There are currently 130 registered EVs in Yukon. The government wants to bring that number up to 4,800 by 2030 and set a target in the Our Clean Future report to have 10 per cent of all new light-duty vehicle sales be zero-emissions by 2025 and 30 per cent by 2030.

By 2027, the territorial government is also planning to install enough public fast-charging stations to make it possible to travel in EVs between all road-accessible communities.

The federal government, through the NRCan Zero-Emission Vehicle Infrastructure Program (ZEVIP), is committing $1 million to Yukon’s future network of EV chargers, while the Yukon government is providing $800,000. The public money will help finance Level 2 chargers in public places, on streets, at multi-unit residential buildings and workplaces throughout the territory.

The territorial funding is part of Yukon’s Good Energy rebate program for charging infrastructure. Previously, the program covered 50 per cent of the costs or up to a maximum of $4,000 per public charger. But now, with the additional investments, businesses will be reimbursed 75 per cent of their costs and First Nations governments and municipalities will see up to 90 per cent return.

“Sixty-one per cent of our territory’s emissions come from the transportation sector,” says Ooms. “So [the report] is really the guiding document that influences most of the work that we’re doing right now and there are several actions identified there within transportation.”

As part of the Our Clean Future report, the Yukon government also has a target to generate 93 to 97 per cent of its electricity from renewable sources, some of which would supply the EV chargers.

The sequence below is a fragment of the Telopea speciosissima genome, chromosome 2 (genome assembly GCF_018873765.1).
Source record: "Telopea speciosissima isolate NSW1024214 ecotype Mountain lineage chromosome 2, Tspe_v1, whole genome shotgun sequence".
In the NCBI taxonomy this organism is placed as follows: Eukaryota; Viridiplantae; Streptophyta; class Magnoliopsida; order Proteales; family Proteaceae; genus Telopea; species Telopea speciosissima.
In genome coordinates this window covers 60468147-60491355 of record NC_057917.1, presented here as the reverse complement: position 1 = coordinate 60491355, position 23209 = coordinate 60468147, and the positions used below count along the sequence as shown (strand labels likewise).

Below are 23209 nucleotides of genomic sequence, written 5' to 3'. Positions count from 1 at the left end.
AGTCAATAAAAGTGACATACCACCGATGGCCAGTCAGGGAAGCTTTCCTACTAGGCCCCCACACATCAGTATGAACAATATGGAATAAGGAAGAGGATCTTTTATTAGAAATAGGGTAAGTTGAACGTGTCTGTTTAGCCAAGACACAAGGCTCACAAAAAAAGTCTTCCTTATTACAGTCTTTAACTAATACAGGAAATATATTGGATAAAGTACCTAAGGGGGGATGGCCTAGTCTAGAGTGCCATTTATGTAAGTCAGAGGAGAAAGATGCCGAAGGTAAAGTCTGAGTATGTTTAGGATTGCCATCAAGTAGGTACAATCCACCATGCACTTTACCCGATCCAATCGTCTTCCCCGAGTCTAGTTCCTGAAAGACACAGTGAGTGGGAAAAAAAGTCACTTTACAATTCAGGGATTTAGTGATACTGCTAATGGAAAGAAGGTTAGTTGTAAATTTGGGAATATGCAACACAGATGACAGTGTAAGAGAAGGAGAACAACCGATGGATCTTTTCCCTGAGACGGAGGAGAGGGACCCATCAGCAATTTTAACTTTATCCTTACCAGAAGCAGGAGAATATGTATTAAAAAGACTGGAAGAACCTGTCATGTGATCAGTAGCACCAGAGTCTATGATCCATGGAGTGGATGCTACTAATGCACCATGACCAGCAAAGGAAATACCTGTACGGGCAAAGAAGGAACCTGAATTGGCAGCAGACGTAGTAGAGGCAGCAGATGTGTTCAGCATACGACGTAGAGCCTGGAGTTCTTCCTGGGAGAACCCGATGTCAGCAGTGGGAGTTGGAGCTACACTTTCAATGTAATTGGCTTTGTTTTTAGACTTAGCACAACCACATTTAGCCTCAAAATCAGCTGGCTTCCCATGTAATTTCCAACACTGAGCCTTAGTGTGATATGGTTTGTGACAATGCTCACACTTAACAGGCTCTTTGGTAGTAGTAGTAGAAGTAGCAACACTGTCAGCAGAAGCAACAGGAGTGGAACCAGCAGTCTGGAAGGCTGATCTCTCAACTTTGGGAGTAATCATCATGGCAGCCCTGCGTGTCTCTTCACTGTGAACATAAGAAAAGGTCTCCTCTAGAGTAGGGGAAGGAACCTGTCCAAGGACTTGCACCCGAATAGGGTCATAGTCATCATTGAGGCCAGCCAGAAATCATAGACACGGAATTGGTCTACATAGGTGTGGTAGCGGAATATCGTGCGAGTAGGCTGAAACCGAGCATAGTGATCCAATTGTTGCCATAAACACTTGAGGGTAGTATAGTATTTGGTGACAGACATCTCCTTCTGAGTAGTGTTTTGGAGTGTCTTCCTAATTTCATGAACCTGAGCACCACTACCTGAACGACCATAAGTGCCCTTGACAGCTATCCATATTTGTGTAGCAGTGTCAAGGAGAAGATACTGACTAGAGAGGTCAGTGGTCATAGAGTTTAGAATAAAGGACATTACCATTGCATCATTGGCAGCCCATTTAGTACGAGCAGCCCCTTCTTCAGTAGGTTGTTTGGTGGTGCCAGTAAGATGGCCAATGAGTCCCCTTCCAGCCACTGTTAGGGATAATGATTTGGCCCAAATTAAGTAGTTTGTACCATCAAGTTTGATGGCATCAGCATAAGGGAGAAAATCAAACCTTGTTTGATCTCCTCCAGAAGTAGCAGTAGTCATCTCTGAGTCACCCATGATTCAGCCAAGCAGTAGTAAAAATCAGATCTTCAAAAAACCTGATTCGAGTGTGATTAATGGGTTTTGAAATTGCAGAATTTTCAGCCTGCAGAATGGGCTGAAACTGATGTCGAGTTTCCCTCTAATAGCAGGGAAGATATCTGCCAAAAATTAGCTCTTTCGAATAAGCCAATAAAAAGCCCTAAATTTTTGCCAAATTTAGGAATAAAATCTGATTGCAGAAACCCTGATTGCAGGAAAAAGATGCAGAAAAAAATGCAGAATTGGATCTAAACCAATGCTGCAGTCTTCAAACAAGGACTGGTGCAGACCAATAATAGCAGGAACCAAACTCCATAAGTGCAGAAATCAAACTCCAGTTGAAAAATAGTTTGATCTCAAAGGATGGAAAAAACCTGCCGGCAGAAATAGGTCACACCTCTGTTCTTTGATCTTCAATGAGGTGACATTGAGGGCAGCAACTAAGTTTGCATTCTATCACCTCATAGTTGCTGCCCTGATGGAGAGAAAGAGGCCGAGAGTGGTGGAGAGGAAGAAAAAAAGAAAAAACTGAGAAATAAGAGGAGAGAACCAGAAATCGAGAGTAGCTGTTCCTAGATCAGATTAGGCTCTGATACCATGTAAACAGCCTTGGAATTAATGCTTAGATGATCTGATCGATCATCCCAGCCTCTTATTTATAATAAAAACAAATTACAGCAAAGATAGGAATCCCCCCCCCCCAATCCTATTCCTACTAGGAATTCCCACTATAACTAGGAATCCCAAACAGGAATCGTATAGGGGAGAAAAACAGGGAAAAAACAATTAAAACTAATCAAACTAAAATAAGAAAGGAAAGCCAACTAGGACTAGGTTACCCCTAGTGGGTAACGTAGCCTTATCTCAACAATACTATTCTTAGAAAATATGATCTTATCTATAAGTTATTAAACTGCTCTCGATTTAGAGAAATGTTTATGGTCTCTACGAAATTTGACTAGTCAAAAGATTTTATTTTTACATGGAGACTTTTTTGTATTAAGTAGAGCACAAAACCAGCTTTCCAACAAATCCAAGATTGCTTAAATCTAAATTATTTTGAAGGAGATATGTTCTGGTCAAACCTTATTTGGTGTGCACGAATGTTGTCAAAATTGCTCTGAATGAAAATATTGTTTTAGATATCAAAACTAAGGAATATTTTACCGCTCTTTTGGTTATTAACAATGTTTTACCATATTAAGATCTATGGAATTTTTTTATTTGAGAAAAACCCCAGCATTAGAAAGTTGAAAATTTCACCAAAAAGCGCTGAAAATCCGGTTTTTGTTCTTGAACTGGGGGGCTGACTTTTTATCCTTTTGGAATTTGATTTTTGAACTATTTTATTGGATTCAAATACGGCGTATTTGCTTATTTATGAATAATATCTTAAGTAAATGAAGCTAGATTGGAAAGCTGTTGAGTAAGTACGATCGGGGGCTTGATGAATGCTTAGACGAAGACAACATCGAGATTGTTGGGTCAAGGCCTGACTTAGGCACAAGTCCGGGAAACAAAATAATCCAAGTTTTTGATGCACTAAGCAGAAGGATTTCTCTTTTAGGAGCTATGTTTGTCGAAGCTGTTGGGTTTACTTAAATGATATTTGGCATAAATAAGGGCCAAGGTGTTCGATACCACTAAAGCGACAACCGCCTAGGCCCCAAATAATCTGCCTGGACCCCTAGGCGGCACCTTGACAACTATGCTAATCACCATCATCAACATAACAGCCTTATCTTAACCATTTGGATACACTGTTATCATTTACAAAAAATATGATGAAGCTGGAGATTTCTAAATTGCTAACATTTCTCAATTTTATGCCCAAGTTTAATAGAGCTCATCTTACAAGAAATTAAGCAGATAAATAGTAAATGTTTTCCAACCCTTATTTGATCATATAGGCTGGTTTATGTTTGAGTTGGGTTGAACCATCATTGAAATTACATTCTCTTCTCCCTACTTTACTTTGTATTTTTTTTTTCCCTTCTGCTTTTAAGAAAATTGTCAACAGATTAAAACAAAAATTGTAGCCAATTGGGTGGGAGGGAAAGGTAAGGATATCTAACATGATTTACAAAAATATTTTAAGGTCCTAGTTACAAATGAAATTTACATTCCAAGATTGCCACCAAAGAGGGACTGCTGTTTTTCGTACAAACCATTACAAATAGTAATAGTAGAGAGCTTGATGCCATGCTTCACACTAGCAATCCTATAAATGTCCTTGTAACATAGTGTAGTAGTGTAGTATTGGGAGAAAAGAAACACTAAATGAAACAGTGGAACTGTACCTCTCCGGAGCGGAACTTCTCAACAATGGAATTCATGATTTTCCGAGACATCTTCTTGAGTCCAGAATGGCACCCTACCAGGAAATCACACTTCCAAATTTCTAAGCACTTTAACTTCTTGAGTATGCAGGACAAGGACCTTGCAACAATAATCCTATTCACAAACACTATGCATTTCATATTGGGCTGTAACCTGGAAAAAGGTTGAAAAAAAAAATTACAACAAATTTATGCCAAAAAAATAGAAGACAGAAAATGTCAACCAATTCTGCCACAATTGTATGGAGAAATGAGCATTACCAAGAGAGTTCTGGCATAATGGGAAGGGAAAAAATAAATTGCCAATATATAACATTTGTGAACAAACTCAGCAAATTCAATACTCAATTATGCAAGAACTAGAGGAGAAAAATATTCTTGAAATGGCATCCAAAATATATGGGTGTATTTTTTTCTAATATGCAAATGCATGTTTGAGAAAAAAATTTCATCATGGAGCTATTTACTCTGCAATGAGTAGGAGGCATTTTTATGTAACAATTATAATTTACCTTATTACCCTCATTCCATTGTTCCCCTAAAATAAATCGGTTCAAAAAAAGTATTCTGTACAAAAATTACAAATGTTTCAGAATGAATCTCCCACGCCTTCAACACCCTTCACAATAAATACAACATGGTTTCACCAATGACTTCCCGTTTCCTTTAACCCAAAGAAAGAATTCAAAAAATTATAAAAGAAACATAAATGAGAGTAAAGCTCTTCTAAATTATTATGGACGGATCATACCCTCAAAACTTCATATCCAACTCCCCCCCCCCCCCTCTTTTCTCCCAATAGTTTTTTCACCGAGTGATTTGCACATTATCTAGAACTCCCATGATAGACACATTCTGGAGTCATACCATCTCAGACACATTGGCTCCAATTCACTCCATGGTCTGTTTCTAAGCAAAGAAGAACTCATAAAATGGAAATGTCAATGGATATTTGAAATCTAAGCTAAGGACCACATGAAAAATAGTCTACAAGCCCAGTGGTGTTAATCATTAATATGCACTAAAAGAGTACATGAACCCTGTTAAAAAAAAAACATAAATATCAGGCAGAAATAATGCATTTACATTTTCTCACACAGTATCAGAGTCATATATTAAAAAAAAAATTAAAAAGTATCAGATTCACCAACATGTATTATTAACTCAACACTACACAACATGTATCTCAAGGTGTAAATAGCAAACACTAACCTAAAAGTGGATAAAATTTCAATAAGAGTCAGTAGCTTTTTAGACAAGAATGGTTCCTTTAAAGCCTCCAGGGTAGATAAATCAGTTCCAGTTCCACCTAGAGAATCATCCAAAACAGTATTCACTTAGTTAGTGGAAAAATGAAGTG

“We want to maintain our current high levels of renewables even as we electrify more and more sectors. So that’s an important mandate for utilities to continue to develop renewable resources to meet the rising electrical demand too,” says Ooms.

Currently, there are a total of five DC fast-charging stations in Yukon, located in Carcross, Haines Junction, Marsh Lake and two in Whitehorse, says Ooms.

There are also fast-charger stations in progress in Dawson, Mayo, Stewart Crossing, Pelly Crossing, Carmacks, Teslin and Watson Lake, and five more scheduled for Beaver Creek, Burwash Landing, Mendalhall, Faro and Ross River in the next two years.

N.W.T. network stymied by cost, distance

The blueprint for the rollout of a similar network in Northwest Territories is contained in a 2020 report, The Electric Vehicle Infrastructure Needs Assessment and Forecast, commissioned by the N.W.T. government to study the feasibility of developing a network of DC fast chargers between Yellowknife and the Alberta border.

map of land surrounding Great Slave Lake with route highlighted with certain locations symbolized
Proposed DC fast-charging station locations. Image: Government of Northwest Territories